135 eggs of an endangered Green Sea Turtle - Text and Photo courtesy by Scandi Divers
FACTS ABOUT SEA TURTLES
Text from Sea Turtle Conservancy
Sea turtles are generally solitary creatures that remain submerged for much of the time they are at sea, which makes them extremely difficult to study. They rarely interact with one another outside of courtship and mating. Ridleys, however, do come together in massive groups during nesting. But even when large numbers of turtles gather on feeding grounds or during migration, there is little behavioral exchange among individuals. Because of the difficulty in studying marine turtles in the open ocean, there are a great many things still unknown about their behavior. Decades of research, however, including observations at sea, have produced useful insights into daily activities and behaviors such as courtship, mating and nesting.
Most females return faithfully to the same beach each time they are ready to nest. Not only do they appear on the same beach, they often emerge within a few hundred yards of where they last nested.
Only the females nest, and it occurs most often at night. The female crawls out of the ocean, pausing frequently as if carefully scoping out her spot. Sometimes she will crawl out of the ocean, but for unknown reasons decide not to nest. This is a "false crawl," and it can happen naturally or be caused by artificial lighting or the presence of people on the beach. Most females nest at least twice during the nesting season, although individuals of some species may nest only once and others more than ten times. Sea turtles are generally slow and awkward on land, and nesting is exhausting work.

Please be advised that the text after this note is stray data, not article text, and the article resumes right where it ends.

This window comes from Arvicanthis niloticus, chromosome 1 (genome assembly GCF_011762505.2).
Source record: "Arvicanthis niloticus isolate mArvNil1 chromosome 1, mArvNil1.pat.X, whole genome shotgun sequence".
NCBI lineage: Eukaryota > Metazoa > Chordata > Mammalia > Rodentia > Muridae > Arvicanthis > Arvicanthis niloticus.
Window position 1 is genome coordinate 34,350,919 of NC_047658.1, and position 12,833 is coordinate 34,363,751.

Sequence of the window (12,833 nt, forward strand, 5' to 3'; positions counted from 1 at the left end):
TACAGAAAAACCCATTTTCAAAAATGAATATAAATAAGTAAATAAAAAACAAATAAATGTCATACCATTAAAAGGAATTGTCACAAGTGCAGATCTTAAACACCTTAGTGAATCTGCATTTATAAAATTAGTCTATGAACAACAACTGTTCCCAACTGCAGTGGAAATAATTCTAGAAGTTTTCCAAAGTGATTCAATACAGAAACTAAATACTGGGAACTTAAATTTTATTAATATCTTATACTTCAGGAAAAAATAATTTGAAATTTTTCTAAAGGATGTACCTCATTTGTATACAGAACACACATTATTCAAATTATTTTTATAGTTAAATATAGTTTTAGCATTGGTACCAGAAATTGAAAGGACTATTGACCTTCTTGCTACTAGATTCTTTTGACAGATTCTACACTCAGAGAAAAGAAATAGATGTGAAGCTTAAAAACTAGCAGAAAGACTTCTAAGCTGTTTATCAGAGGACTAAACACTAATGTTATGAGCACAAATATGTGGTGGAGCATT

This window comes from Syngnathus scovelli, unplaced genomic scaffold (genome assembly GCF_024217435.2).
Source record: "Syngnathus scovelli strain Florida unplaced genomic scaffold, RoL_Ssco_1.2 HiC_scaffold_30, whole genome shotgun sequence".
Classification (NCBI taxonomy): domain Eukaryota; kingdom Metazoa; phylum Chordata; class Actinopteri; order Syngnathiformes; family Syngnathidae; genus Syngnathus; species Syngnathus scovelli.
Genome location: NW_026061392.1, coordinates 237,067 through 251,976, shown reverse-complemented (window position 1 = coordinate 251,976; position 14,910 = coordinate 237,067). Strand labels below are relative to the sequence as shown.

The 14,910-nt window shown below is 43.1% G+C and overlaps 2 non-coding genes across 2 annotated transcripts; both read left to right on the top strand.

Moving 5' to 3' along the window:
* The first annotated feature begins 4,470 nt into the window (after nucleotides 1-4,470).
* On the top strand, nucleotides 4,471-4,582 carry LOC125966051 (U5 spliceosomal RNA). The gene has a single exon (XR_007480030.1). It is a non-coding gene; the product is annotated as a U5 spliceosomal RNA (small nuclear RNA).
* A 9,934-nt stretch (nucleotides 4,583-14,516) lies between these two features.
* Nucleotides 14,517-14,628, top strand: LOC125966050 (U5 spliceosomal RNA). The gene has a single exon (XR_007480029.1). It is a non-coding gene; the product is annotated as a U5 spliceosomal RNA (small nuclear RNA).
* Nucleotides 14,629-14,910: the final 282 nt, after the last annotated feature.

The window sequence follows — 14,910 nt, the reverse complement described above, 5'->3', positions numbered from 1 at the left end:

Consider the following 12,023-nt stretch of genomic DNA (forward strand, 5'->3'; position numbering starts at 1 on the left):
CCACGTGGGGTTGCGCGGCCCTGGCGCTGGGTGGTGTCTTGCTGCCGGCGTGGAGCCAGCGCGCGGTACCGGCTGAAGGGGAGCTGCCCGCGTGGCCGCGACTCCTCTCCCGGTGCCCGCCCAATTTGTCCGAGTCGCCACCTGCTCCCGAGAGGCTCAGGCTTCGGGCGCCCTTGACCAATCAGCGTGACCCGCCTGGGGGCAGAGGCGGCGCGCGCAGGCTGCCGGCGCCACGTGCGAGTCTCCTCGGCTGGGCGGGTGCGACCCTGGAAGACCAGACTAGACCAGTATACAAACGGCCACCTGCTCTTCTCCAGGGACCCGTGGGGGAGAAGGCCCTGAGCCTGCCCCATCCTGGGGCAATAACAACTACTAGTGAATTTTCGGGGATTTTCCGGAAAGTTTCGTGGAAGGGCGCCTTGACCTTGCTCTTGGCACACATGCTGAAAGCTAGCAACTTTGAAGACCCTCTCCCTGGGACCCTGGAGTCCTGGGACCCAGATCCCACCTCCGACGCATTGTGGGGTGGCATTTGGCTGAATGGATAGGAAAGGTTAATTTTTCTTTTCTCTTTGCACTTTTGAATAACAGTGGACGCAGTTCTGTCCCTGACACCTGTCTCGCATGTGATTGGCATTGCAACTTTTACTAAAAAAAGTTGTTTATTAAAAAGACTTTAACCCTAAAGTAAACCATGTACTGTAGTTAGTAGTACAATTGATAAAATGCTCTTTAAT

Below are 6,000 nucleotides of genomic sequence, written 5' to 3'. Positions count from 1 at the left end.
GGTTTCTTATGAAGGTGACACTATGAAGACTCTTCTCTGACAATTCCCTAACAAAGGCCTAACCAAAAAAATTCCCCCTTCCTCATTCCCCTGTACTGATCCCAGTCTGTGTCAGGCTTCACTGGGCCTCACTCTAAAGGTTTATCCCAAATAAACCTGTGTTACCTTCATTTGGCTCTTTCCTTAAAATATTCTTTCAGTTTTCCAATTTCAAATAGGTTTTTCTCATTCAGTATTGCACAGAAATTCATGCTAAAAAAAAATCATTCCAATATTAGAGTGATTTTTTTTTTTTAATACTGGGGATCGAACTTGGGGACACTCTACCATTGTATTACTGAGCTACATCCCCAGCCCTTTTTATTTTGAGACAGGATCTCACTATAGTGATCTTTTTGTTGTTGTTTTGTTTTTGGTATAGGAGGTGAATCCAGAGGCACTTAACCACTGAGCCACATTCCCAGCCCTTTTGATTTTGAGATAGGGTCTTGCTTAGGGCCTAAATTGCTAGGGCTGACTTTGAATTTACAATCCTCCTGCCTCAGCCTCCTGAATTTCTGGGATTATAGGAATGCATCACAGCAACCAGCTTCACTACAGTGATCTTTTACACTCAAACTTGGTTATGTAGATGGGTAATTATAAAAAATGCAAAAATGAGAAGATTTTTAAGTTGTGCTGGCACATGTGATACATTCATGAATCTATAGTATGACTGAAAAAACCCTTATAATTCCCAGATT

Constructing the Nest
The female turtle crawls to a dry part of the beach and begins to fling away loose sand with her flippers. She then constructs a "body pit" by digging with her flippers and rotating her body. After the body pit is complete, she digs an egg cavity using her cupped rear flippers as shovels. The egg cavity is shaped roughly like a tear drop and is usually tilted slightly.